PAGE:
From Facebook, Twitter and Instagram to Snapchat and LinkedIn, each platform has its own purpose and intention depending on the user. But how much should someone’s personal social media impact their job opportunities?
Employers and Social Media
There’s been a growing debate as social media platforms’ prominence continues to grow. According to a 2015 study by CareerBuilder, 52% of companies say they check the social media profiles of job applicants before hiring them. But the perception in 2019 is even higher – 84% of people believe social media regularly impacts hiring decisions, according to a recently published study by JDP.
Job seekers and current employees appear to be pushing back against possible company intrusions into their personal space, online. Of those surveyed by JDP, half say they don’t believe employers should be allowed to look for, or seek out, candidates’ social media profiles. As a precaution, 82% have some degree of privacy settings enabled on their social media, and 40% go so far as to make an alias account altogether.
The desire to mask or hide their digital footprint appears to be growing. Almost half of people say they’ve plugged their names into search engines to see what appears, and then took steps to further conceal posts from their social media.
How Much To Keep Private?
The number one thing people are trying to keep private are their photos and videos. The majority of employees (70%) say they’re trying to keep their private lives actually private, and more than half say they don’t want current or future employers to see examples of potentially “unprofessional” behavior they’ve shared with their social media followers. An additional 44% of people are concerned about their political views being discovered through likes, followers, and posts.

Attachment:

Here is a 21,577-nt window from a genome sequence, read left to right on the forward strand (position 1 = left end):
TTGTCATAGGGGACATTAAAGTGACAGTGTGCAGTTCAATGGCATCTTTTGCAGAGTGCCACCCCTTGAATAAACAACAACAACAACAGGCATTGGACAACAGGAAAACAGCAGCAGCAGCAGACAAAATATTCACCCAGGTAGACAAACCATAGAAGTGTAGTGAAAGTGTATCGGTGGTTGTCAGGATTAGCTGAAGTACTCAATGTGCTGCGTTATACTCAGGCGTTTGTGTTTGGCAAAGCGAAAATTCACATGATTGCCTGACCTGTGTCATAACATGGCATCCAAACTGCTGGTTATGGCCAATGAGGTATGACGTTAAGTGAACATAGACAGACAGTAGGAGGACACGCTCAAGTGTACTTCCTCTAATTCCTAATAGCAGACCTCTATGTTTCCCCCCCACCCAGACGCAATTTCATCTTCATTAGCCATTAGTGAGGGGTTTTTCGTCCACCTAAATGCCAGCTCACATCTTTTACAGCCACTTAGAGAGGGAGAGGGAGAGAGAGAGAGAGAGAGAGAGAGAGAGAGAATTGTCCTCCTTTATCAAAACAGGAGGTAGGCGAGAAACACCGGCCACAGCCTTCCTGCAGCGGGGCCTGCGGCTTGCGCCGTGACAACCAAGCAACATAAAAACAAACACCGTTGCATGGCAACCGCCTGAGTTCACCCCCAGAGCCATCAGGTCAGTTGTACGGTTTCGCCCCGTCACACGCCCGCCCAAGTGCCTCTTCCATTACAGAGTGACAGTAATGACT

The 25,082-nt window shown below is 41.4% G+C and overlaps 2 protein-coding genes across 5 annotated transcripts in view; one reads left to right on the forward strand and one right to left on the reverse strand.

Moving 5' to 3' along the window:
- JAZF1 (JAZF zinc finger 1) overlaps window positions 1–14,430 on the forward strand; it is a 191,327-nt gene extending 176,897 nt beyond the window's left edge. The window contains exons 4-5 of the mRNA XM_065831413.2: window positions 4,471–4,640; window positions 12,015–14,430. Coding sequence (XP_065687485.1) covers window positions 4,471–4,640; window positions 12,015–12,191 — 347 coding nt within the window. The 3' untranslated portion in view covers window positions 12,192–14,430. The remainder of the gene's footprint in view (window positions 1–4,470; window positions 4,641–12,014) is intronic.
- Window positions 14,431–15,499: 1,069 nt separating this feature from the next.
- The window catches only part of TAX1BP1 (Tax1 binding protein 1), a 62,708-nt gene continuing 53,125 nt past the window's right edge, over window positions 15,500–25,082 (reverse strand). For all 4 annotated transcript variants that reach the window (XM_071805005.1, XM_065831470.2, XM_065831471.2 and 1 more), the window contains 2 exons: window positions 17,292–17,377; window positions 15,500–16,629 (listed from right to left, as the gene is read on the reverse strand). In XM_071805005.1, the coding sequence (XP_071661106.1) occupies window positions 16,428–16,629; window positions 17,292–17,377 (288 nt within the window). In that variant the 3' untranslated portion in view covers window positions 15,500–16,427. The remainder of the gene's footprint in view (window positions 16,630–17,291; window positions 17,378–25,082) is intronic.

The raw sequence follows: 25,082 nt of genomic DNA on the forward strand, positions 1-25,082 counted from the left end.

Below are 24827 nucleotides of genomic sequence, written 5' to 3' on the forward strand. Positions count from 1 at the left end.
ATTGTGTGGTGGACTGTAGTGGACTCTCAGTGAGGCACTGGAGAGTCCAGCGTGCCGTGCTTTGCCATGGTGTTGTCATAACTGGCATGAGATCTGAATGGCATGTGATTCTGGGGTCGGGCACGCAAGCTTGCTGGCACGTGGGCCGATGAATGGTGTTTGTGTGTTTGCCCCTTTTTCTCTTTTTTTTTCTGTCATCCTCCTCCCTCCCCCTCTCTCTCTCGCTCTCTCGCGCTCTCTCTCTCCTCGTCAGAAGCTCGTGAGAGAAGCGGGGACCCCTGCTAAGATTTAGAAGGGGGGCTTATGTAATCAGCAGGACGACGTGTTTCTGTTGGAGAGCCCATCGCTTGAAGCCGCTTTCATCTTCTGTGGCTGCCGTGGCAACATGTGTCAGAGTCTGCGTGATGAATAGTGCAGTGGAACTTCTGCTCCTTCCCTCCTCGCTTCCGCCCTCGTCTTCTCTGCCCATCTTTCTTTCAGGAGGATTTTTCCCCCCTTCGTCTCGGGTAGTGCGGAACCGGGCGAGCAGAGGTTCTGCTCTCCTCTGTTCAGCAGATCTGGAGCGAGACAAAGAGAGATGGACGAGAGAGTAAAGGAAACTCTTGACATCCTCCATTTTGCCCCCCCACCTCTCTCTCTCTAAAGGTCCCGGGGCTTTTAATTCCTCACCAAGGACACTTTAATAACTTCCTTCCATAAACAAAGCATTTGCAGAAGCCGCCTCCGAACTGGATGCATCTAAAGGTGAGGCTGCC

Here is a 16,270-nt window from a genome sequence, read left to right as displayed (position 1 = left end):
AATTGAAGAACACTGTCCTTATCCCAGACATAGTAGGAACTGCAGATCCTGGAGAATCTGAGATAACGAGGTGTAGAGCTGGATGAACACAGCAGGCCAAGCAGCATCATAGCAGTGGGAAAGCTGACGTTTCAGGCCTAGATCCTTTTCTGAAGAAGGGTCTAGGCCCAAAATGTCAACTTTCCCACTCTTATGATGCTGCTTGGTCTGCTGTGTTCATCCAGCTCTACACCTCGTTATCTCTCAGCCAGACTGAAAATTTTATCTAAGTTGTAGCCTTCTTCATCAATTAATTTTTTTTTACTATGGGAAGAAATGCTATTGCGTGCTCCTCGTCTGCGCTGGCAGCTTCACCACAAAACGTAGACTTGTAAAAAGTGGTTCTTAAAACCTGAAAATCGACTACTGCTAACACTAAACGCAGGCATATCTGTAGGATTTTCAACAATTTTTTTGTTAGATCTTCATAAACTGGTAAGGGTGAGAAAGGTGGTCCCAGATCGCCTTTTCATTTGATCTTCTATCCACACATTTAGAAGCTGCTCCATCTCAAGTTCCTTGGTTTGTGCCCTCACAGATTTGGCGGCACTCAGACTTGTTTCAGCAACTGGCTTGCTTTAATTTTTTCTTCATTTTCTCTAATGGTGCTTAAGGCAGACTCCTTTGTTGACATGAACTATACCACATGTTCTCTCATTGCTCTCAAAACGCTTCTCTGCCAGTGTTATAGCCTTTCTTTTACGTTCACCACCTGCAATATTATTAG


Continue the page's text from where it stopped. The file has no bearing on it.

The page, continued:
So how else are employees pushing back?
It starts with privacy settings and limiting contact. One in three people surveyed by JDP say they refuse to connect with coworkers even after accepting a position at their company. Half say they’ve removed old profiles or posts in an attempt to protect their professional reputation, and two-in-three say they’re most closely scrubbing their Facebook profiles of such material.
While attempting to resist potential employer intrusions on some, more personal, social media outlets, many people are trying to bolster more professional ones.
Employees want their employers to see things that they deem as being more professional. Not surprisingly, their doing it on platforms like LinkedIn. Roughly one-in-four people say they actively present themselves more professional online to attract employers by liking, posting, and following industry-relevant material. Posturing can be both a proactive and reactive response to potential employer intrusions, as job seekers and employees alike try to curate their digital footprint to put their best-foot-forward in 2019.
This guest post was authored by Tricia Harte
Tricia Harte is Outreach Manager at Digital Third Coast. As a former reporter and television anchor she helps connect published research and narratives with the right publications.
How do you feel about employer access to your social media? Let us know in the comments. If you have a personal story to share, reach out to firstname.lastname@example.org.
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